April 18 (Thursday). Worldwide. World Amateur Radio Day. Each year on April 18, amateur (ham) radio operators internationally celebrate World Amateur Radio Day, the day in 1925 that the International Amateur Radio Union (IARU) was founded. This year 2013 is special, because 100 years ago during the 1913 flood in Columbus, Ohio (see this 1964 obituary of one of the radio amateur heroes), and elsewhere were the first recorded instances of amateur radio being used to provide communications in a natural disaster. The theme for 2013 is thus “Amateur Radio: Entering Its Second Century of DisasterCommunications.”
Indianapolis NOAA website on the 1913 flood, is focusing on Indiana, with dramatic photographs along with maps and data useful for any local organizations planning events.
The Miami Conservancy District in southwest Ohio, although not planning any commemorative events itself, has launched a new website http://1913flood.com/ to publicize 1913 centennial events in the region. The MCD also plans to release a centennial book A Flood of Memories in March.
First page of the article in the January 2013 newsletter The Buzz outlining some of the 1913 flood centennial outreach plans of the Silver Jackets
The Silver Jackets is a consortium of Federal and State agencies devoted to reducing the risk of flooding and other natural disasters as well as enhancing response and recovery efforts--in part by raising public awareness. Collaborating agencies include the U.S. Army Corps of Engineers (USACE), the Federal Emergency Management Agency (FEMA), NOAA, and agencies in 33 states. Among other programs, the Silver Jackets are using the centennial of the 1913 flood to raise public awareness, including highlighting the effect of the natural disaster in different communities. It series of web pages--click the tab "Historical Info" under "The Great Flood of 1913: 100 Years Later" --summarize the multistate storm system with riveting quotes and photos. The Silver Jackets also publish a newsletter and other documents. In the January 2013 newsletter, the article "The Great Flood of 1913 Not to Be Forgotten" on pages 8 and 9 discuss some of the Silver Jacket's outreach plans for commemorating the 1913 centennial. More about the Silver Jackets outreach events appear in the presentation by Sarah Jamison, NOAA. See other events listed at http://mrcc.isws.illinois.edu/1913Flood/awareness/events.shtml and follow them on Twitter at #1913flood and #SilverJackets.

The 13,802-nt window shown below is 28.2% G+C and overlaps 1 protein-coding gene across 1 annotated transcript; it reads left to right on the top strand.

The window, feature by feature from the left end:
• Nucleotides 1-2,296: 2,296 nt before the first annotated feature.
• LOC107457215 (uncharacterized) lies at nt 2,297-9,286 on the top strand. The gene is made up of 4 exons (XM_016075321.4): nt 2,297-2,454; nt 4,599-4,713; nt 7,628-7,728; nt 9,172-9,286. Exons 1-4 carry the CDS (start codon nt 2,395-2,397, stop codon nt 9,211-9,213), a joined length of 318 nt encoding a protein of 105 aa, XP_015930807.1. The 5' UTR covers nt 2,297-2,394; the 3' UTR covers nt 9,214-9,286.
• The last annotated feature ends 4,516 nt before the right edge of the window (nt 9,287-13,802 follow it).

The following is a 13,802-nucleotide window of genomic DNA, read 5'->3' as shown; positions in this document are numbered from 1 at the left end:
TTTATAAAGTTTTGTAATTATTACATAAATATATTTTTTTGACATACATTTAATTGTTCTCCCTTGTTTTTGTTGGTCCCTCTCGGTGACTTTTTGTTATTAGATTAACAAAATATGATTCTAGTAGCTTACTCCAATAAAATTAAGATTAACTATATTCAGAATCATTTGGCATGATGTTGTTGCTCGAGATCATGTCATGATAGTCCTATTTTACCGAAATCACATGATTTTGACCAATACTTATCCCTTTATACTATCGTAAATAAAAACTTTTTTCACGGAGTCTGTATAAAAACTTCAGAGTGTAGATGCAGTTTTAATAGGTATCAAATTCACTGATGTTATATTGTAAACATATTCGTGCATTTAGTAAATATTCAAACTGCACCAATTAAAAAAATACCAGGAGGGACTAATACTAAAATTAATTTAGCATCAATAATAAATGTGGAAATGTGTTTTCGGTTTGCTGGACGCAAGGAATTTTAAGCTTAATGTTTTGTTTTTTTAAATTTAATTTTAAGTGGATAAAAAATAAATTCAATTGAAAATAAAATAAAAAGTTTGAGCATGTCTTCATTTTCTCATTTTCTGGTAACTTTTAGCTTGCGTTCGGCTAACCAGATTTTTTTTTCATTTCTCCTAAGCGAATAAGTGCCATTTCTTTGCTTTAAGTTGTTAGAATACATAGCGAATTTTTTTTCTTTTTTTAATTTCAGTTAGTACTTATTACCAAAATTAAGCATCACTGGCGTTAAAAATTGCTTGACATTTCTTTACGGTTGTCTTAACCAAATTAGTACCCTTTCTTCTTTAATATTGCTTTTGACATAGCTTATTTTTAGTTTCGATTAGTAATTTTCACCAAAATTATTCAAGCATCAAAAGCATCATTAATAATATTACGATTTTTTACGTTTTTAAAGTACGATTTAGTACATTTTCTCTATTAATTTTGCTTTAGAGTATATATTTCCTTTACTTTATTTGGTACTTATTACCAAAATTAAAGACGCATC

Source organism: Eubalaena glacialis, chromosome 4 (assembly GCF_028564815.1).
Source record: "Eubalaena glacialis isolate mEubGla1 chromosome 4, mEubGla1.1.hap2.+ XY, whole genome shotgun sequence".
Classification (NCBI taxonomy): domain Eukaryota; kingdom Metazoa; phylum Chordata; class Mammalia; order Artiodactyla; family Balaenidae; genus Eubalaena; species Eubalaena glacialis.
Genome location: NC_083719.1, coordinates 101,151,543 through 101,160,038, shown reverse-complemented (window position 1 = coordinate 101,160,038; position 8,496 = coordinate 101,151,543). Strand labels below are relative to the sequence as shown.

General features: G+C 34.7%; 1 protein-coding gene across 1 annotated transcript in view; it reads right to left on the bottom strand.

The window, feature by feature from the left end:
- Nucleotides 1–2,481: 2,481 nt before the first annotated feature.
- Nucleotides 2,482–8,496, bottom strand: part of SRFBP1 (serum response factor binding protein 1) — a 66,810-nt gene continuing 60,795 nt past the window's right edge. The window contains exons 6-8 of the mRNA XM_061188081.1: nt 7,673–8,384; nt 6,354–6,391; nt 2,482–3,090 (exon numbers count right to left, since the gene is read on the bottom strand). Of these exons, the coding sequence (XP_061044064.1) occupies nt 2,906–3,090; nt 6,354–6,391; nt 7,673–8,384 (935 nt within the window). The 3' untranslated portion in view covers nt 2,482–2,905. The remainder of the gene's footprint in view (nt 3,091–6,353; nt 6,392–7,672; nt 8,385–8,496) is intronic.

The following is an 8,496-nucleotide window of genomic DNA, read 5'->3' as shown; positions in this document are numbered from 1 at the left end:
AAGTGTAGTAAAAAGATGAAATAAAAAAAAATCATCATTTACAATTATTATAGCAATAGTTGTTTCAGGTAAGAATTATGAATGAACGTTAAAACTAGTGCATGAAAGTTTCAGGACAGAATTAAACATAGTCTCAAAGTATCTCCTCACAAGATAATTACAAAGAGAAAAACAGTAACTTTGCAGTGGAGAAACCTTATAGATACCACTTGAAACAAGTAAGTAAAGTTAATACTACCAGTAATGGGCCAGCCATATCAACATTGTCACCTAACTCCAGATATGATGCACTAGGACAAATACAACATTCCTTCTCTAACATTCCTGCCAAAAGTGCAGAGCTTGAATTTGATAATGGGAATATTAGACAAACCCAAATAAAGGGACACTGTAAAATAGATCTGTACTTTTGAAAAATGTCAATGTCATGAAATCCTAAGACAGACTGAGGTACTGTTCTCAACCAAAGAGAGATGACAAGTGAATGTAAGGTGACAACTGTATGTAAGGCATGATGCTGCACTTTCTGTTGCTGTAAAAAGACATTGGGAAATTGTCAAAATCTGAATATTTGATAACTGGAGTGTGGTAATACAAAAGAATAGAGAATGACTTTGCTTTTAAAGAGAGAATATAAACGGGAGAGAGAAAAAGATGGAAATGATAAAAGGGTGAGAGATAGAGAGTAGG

The Ohio Emergency Management Agency is planning a number of events, which will be posted at this Facebook Page.
©2013 Trudy E. Bell. For permission to reprint or use, contact Trudy E. Bell at email@example.com
Next time: Through Tornado and Flood: Rotary Discovers Its Humanitarian Mission